Lawrence - You and I are certainly on the same page. Rice is so versatile--it DOES go with everything. (Did I fail to mention rice pudding with cinnamon and apples?). And rice does indeed have a wonderful flavor of its own, especially one of the aromatic rices. Try just a t-i-n-y bit of vanilla seed in your rice and let me know what you think of that.

As always, I appreciate your comments.


lawrence01 profile image

lawrence01 6 months ago from Hamilton, New Zealand

Our home always has rice on the menu and recently with my wife going 'reduced gluten' cum 'gluten free' it tends to be Brown rice but I love all kinds of rice because you can do so much with it.

Whatever you're having with the rice it will take on that flavor and that's awesome. Not only that but rice on it's own has a great flavor!

Blessings

Lawrence


Carb Diva profile image

Carb Diva 6 months ago Author

Hi Eric - Is there any meat that would not go with rice? Hmm, I don't think I would eat rice with offal (but then, I would never eat offal at all). Hooray for your little man eating rice in the morning--it is much better than all of the sugary stuff that pretends to be cereal.


Ericdierker profile image

Ericdierker 6 months ago from Spring Valley, CA. U.S.A.

Wonderful friend. Our home is never without cooked rice. My son prefers it to cereal in the morning. I prefer the steamed and then fried rice.

I wonder if there is any "meat" that does not go well with rice. Thank you for this great article. Now please excuse me while I go have a plate with Cholulla hot sauce.


Carb Diva profile image

Carb Diva 6 months ago Author

Venkat - So very good to hear from you. I love basmati rice--it is fragrant and tastes wonderful all by itself. But is even better with curry. Thank you for taking the time to visit and comment.


Carb Diva profile image

Carb Diva 6 months ago Author

Peachpurple - You are correct--brown rice is not a good choice if you are in a hurry to get dinner on the table.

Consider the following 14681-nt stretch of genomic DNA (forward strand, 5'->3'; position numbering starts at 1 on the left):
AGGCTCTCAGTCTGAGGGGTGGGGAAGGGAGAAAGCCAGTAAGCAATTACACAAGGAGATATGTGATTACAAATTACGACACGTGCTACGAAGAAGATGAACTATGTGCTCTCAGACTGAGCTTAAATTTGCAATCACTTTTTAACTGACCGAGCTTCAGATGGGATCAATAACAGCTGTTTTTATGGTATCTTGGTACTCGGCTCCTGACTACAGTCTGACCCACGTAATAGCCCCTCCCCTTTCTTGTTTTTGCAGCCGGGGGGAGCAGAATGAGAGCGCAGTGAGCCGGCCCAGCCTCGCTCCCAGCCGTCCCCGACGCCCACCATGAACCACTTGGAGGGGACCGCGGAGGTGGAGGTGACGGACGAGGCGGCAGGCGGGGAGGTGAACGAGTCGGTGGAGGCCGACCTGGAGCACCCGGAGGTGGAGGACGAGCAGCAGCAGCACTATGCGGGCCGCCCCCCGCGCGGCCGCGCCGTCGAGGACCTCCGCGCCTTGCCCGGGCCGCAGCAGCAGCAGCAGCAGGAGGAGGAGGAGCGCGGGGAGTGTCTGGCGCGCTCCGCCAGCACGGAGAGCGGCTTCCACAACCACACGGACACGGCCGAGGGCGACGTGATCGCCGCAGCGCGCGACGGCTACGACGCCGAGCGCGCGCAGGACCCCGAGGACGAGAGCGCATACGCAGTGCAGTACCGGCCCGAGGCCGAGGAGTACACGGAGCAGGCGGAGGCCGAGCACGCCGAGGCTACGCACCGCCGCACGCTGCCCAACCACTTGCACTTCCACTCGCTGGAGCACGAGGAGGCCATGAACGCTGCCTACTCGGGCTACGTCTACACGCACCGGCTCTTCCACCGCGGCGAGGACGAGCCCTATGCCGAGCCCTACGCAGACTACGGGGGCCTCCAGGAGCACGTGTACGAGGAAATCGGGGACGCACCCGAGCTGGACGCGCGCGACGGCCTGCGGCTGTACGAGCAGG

Venkatachari M profile image

Venkatachari M 6 months ago from Hyderabad, India

Very much informative and helpful article. You have provided many unknown facts also. We, in Southern India, mostly consume sona masoori rice which is very nice and beautiful to eat. It comes after basmati which is very costly.


peachpurple profile image

peachpurple 6 months ago from Home Sweet Home

i love white rice compare to brown rice because it is cheaper and cooks faster.

Brown rice need soaking-3 hr s at least and suck up 2.5 cups of water.

But brown rice has more benefits


Carb Diva profile image

Carb Diva 6 months ago Author

fpherj48 - Thank you. As you can tell, I love rice too. I think I could eat it every day and not grow tired of it. So versatile.


fpherj48 profile image

fpherj48 6 months ago from Beautiful Upstate New York

Diva...Thanks for the very educational hub on "Rice." We are a rice-loving family. Growing up, because our Mom loved rice, she served it in various forms and recipes....all delicious. It's a really great food!

I use both actual rice and Minute rice, depending.....there's a difference, yes.


Carb Diva profile image

Carb Diva 6 months ago Author

Rochelle - I hope that the brown rice recipe works for you. Remember, brown rice can be used in any of the recipes that call for cooked rice.


Carb Diva profile image

Carb Diva 6 months ago Author

Flourish - My goodness, I think all of us of a certain generation grew up on Minute Rice. Baked rice is wonderful. You might want to give the Rice and Cheese Casserole with Caramelized Onions a try.


Rochelle Frank profile image

Rochelle Frank 6 months ago from California Gold Country

I also grew up with Minute rice (cant beat it for camping), but have converted almost exclusively to Jasmine rice.

When we go to a Japanese restaurant, everyone but me chooses fried rice. I like it plain and steamed. Last night I saw a TV demo on Jambalya. I tried it and... sooo good.

Now that I see how you do brown rice, I might try that again. I think I cooked it wrong when I tried it


FlourishAnyway profile image

FlourishAnyway 6 months ago from USA

I also grew up on Minute Rice and even the no-name generic rice from Walmart, but I will give brown rice a try. one of my favorite ever side dishes is baked rice, a recipe my mother passed down. it's delicious with chicken broth, onions and green pepper.


Carb Diva profile image

Carb Diva 6 months ago Author

Yay, brown rice. I love it (as you can no doubt tell because I gave it top billing). Minute Rice shouldn't even be called rice (although that is what I grew up on as well).


billybuc profile image

billybuc 6 months ago from Olympia, WA

I don't see Minute Rice in this article???? LOL I grew up on Minute Rice and hot dogs....sad statement, I know, but somehow I managed to stay healthy. You will be happy to know I have reformed finally and graduated to brown rice from the Co-op. :)